Surely, at this time of climate and ecological emergency, the first place we as Christians should be is on our knees.
It seems strangely fitting that artist Colin Caffell, who typically works with earthy materials (clay, bronze, wax, resin, wood) as a potter and sculptor (see his beautifully multi-hued seascape-theme ceramics below), should have chosen to highlight the very fragility of Mother Earth in his solo exhibition, ‘Reflections on the Feminine – a visual essay’ atContinue reading “Un-Earthing meaning: Colin Caffell’s ‘Reflections on the Feminine – a visual essay’ at Penwith Gallery, Cornwall”
For those feeling overwhelmed with personal or climate grief — or for those with a deep sense of solastalgia (loss of place), time out in nature is essential
The theme of this blog came to me following an inspired exchange with a friend (who happens to be a God-fearing and sensitive Muslim) about the fact most people go about in their own little bubbles, unaware of and largely unconcerned about what is going on in the world around them. The context of ourContinue reading “GOD AND BUBBLES: What God and science say about climate change, environmental catastrophe and how to be prepared”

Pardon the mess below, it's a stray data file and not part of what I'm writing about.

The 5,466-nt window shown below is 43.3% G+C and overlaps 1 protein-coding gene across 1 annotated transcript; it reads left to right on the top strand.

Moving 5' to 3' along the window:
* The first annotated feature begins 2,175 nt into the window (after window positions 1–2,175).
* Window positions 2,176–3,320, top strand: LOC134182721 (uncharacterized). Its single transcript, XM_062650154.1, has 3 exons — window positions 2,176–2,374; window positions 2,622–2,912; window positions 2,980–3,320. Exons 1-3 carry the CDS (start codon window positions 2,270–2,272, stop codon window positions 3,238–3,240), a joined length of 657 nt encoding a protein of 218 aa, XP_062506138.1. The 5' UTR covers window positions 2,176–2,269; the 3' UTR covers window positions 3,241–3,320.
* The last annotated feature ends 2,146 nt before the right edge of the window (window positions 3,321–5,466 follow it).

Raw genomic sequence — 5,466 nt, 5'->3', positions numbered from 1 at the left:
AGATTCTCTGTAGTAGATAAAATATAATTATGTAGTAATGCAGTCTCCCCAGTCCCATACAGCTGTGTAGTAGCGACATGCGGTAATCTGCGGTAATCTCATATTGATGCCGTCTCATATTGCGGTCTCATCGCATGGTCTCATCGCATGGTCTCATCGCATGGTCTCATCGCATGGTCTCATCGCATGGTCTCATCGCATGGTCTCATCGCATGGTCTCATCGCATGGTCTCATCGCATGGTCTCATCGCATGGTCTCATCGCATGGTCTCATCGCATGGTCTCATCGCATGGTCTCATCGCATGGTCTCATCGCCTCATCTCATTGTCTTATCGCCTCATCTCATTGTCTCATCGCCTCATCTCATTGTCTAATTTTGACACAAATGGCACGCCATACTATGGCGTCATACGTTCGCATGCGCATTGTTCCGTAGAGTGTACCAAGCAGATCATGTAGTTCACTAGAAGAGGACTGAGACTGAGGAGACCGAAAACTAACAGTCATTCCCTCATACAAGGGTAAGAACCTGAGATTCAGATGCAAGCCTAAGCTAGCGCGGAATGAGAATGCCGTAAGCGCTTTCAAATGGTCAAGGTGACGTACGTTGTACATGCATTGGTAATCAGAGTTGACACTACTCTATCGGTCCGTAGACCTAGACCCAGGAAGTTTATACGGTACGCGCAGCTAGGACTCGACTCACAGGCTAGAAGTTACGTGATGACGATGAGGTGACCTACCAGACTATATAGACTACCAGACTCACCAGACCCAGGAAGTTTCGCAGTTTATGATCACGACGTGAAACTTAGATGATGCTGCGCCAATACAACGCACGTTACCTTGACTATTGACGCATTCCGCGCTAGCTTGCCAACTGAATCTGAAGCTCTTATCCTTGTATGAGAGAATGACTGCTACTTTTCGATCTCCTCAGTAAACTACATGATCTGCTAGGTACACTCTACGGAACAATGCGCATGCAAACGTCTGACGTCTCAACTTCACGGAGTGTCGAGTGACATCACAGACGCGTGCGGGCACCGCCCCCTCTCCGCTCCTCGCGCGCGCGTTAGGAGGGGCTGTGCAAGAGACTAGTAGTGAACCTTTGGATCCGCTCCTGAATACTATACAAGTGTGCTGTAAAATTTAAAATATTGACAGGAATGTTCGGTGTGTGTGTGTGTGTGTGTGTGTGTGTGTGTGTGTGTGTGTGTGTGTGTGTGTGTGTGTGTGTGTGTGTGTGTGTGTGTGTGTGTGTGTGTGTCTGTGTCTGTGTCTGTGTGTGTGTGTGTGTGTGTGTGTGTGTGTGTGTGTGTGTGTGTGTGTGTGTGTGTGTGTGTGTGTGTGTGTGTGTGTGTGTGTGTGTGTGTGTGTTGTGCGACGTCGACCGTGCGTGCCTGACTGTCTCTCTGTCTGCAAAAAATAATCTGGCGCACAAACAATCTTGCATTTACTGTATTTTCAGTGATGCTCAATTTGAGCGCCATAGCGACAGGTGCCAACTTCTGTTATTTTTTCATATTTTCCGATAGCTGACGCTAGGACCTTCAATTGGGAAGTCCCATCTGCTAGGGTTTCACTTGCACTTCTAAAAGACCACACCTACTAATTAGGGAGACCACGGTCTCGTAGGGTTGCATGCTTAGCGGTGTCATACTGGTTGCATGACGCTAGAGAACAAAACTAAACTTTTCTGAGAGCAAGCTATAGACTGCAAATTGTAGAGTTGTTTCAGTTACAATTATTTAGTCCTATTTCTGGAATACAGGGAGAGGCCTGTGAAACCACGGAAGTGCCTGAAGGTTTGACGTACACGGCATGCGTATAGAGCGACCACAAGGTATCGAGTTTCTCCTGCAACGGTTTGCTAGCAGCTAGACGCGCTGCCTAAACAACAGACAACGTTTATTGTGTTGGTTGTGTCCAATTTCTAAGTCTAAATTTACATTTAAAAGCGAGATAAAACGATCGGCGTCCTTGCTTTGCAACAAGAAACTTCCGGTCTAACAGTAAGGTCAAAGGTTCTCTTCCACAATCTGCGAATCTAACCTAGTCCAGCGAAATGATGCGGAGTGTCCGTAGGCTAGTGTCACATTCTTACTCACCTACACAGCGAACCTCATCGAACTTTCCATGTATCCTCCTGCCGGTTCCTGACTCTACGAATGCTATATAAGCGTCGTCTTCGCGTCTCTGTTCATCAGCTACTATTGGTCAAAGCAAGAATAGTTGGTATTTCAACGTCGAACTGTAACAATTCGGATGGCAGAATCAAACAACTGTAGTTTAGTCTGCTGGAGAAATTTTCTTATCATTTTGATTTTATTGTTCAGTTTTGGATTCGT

History is filled with evidence of mankind’s inability to solve deep, longstanding rifts created by centuries of conflict in places such as the Middle East and the US, where tribal and racial tensions teeter constantly on the brink of explosion. Here even the greatest skills of human diplomacy, statesmanship or political manoeuvres fail to wrest the kind of lasting peace and justice humanity longs for, with often tragic consequences. Yet disunity and division in the Body of Christ — whether from the past historical conflicts between the Orthodox and Roman Catholic or Catholic and Protestant traditions, or between individuals Christians in the church — also breaks God’s heart.